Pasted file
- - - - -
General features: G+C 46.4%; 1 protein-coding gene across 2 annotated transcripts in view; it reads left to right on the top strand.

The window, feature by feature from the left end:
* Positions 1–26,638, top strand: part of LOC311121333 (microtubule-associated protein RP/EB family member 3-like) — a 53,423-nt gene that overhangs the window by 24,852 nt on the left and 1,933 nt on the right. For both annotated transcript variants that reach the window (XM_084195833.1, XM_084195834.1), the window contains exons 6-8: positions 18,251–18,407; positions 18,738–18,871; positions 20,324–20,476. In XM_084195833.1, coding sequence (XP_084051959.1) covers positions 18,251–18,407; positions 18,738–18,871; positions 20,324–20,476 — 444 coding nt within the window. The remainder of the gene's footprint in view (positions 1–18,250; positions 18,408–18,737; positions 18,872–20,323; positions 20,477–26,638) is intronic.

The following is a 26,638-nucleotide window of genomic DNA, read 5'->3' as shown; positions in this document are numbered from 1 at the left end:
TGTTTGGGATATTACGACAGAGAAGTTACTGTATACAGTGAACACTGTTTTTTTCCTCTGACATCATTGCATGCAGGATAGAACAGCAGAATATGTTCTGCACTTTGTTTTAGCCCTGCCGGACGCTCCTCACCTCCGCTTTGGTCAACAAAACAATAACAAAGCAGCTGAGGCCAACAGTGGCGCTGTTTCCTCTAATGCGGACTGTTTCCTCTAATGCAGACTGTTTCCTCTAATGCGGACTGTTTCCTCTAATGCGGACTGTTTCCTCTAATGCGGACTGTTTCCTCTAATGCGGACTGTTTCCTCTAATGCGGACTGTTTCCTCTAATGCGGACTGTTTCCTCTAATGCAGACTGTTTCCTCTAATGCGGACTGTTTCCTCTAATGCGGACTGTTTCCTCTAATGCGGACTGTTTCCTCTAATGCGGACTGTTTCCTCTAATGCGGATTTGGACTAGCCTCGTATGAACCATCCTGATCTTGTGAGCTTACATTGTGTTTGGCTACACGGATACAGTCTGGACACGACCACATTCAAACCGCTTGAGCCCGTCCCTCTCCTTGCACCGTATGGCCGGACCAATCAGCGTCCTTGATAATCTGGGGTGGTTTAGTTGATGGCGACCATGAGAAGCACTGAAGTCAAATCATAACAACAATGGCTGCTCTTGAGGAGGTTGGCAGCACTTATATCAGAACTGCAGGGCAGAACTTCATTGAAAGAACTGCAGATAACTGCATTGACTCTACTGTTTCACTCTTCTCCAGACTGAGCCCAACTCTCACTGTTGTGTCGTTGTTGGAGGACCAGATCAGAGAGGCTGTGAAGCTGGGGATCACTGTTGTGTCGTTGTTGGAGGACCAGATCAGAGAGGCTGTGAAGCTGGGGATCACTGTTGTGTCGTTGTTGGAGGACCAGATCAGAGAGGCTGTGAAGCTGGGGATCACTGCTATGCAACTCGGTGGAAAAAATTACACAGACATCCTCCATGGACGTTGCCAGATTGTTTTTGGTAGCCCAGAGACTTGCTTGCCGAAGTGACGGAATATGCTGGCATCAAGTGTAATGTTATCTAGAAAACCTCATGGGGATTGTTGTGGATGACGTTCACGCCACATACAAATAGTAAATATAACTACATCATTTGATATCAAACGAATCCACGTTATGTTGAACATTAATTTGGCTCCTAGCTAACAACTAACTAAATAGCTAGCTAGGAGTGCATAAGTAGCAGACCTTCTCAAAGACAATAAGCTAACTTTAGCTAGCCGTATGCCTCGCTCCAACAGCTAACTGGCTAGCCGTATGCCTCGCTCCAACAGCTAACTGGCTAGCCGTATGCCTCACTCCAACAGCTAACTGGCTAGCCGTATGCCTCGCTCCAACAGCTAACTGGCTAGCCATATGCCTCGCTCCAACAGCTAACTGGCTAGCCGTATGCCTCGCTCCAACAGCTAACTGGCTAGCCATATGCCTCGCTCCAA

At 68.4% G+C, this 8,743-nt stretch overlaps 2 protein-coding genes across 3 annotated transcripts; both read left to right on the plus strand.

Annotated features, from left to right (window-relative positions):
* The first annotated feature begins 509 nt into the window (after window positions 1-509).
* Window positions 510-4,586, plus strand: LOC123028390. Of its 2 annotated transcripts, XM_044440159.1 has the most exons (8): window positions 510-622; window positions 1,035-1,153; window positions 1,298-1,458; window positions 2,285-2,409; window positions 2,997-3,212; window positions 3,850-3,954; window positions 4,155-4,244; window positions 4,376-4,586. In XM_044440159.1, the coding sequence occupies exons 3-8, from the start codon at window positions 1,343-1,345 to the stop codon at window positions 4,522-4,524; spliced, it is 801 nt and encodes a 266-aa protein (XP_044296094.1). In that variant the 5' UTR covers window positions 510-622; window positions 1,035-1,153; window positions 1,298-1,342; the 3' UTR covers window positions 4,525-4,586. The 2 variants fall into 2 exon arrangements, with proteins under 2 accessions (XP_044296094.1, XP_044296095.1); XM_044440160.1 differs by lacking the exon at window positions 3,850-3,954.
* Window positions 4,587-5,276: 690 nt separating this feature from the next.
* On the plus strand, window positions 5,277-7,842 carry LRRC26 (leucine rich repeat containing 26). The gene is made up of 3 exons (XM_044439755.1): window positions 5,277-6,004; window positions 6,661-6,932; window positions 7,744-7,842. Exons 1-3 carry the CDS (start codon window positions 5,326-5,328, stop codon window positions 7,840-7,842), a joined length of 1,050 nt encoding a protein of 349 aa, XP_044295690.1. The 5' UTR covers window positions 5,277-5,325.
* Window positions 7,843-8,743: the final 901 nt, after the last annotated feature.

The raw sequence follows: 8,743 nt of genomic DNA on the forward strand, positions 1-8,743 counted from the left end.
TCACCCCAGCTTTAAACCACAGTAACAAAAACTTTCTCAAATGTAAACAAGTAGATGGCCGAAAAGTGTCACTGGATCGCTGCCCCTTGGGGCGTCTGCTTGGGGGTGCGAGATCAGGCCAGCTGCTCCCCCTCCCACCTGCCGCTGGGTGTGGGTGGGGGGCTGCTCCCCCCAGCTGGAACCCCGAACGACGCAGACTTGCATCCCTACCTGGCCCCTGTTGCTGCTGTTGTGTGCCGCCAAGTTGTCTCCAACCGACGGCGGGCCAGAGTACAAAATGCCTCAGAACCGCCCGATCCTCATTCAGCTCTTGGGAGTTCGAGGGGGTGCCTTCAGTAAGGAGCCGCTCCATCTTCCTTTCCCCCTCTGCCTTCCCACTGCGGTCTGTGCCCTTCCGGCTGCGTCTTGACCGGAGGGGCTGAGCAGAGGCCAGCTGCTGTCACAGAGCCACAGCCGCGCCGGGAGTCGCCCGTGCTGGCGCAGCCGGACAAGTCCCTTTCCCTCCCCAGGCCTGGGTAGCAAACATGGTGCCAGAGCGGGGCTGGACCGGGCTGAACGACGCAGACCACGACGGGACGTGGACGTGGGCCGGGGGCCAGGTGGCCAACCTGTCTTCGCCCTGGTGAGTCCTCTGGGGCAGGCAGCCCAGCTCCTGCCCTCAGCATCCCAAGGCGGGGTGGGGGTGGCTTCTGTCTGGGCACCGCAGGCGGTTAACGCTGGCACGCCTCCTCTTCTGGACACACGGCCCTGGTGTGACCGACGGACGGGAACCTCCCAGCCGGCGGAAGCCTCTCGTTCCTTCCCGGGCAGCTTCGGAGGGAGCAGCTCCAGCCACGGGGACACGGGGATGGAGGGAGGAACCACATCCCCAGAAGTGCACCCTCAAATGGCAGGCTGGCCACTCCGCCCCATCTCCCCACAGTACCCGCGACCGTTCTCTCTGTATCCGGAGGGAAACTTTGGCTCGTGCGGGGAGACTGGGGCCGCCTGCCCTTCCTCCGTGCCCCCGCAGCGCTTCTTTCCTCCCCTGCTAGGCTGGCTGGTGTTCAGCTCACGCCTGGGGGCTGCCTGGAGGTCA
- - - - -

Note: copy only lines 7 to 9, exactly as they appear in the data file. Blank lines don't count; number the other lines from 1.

Annotated features, from left to right (window-relative positions):
* The first annotated feature begins 509 nt into the window (after window positions 1-509).
* Window positions 510-4,586, plus strand: LOC123028390. Of its 2 annotated transcripts, XM_044440159.1 has the most exons (8): window positions 510-622; window positions 1,035-1,153; window positions 1,298-1,458; window positions 2,285-2,409; window positions 2,997-3,212; window positions 3,850-3,954; window positions 4,155-4,244; window positions 4,376-4,586. In XM_044440159.1, the coding sequence occupies exons 3-8, from the start codon at window positions 1,343-1,345 to the stop codon at window positions 4,522-4,524; spliced, it is 801 nt and encodes a 266-aa protein (XP_044296094.1). In that variant the 5' UTR covers window positions 510-622; window positions 1,035-1,153; window positions 1,298-1,342; the 3' UTR covers window positions 4,525-4,586. The 2 variants fall into 2 exon arrangements, with proteins under 2 accessions (XP_044296094.1, XP_044296095.1); XM_044440160.1 differs by lacking the exon at window positions 3,850-3,954.